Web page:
This is the first year that I’ve attended any of the screenings at the Indianapolis International Film Festival.
This is the ninth year of its existence.
This is embarrassing. This is unacceptable.
I mean, I like to think of myself as a reasonably well-cultured supporter of local businesses and events. And certainly I have heard of this festival. I just never made the very minor investment of time and money to see what it was all about.
Mark my words: never again will a year pass in which I don’t attend several screenings.
For the uninitiated, over 100 films are screening at three locations. Two are theaters at the Indianapolis Museum of Art and the third is at the Earth House (a newer venue located on New York and East in Lockerbie Square).
That’s a lot of independent films; many of these movies won’t be widely released and those that will won’t see theaters for many months. So if you want to know what Roger Ebert has to say, you’re out of luck. This lack of information is one of the things that has kept me away from film festivals in the past. To say that this was a foolish attitude is an understatement; without exception, the films I’ve seen have been outstanding.
There’s another side of the coin in regard to newness of these films. They’re, well, new. If you find any satisfaction in discovering something before your friends, this is the place for you.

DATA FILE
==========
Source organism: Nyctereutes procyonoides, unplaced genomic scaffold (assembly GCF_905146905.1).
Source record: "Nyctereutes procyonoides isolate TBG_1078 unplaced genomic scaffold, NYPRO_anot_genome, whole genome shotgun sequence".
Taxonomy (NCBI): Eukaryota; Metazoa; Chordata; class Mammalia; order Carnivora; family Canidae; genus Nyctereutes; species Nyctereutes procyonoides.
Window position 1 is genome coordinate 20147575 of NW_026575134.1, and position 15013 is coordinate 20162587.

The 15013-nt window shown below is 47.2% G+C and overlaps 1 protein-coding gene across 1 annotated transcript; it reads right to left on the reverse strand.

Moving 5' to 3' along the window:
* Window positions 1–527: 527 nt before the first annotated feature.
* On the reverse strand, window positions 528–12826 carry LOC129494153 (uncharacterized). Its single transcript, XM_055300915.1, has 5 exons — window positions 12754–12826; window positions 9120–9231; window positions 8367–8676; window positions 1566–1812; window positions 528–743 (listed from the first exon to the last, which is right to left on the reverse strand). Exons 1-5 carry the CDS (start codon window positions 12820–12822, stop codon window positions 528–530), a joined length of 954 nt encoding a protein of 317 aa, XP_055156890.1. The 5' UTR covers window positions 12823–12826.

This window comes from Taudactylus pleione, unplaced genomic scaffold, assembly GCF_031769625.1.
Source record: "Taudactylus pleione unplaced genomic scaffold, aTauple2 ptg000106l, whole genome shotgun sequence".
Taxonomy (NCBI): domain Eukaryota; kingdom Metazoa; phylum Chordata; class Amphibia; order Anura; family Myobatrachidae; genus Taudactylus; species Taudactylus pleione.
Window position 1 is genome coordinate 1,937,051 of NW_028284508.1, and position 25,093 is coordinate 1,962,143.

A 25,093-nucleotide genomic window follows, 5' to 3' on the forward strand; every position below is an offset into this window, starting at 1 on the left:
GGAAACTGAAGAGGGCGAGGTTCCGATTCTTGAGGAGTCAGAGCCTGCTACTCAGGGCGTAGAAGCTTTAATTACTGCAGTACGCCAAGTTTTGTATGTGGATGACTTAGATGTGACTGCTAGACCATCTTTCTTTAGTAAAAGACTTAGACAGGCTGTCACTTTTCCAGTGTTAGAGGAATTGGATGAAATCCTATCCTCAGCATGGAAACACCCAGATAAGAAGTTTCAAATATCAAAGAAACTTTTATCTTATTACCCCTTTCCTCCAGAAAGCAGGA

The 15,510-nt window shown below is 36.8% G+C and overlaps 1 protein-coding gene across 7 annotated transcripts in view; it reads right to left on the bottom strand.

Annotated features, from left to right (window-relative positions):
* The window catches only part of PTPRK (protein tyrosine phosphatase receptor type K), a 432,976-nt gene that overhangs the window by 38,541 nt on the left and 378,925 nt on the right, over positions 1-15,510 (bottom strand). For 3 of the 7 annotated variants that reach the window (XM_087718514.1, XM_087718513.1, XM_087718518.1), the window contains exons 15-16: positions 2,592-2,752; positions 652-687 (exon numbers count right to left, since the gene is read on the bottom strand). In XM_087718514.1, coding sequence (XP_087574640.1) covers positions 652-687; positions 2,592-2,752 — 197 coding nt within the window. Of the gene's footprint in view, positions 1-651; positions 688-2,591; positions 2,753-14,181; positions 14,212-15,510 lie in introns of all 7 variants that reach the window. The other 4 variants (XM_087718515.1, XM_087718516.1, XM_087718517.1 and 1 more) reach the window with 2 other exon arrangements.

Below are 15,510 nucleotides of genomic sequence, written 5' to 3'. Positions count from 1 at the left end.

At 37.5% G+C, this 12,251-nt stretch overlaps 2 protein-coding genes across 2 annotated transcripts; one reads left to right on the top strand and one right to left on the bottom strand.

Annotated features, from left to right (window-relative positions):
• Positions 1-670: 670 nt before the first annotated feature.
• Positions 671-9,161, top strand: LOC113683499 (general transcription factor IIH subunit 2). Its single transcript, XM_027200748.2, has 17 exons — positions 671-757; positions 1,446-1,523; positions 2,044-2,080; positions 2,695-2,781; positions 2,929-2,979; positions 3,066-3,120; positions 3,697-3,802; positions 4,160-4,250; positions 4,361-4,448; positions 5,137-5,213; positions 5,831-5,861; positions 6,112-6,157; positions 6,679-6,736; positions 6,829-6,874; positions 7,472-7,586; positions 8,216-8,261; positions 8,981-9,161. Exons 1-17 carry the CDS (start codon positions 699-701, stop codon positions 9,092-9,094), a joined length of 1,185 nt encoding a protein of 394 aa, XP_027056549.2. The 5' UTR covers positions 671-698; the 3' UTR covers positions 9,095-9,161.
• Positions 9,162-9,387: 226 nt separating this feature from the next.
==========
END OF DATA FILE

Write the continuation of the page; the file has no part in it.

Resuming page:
The highlights for me have been TEDDY BEAR, which portrays a painfully shy middle-aged bodybuilder searching for love in Thailand, and Rubberneck—a slow-burn psychosexual study of a scientist obsessed with a coworker. Both of these films, by the way, are screening again today (the former at 5:15 at the IMA and the latter at 8:00 at Earth House).
You’ve still got time to get your ass to the theater. Closing night is this Saturday at Earth House, where Somebody Up There Likes Me will be screening. (That movie has just been picked up for distribution and will be released to theaters in April.) Sunday is a procrastinator’s dream: the best films (as voted on by the viewers) will be screened at Earth House, and an-all day pass will run you only $30. Until then, individual tickets are $10; if you want to binge, you can get 10 tickets for $80.
This is worth your money. No more bitching about there not being anything cool in Indianapolis; this is as cool and as excellent as it gets. Do yourself a favor and be a part of this.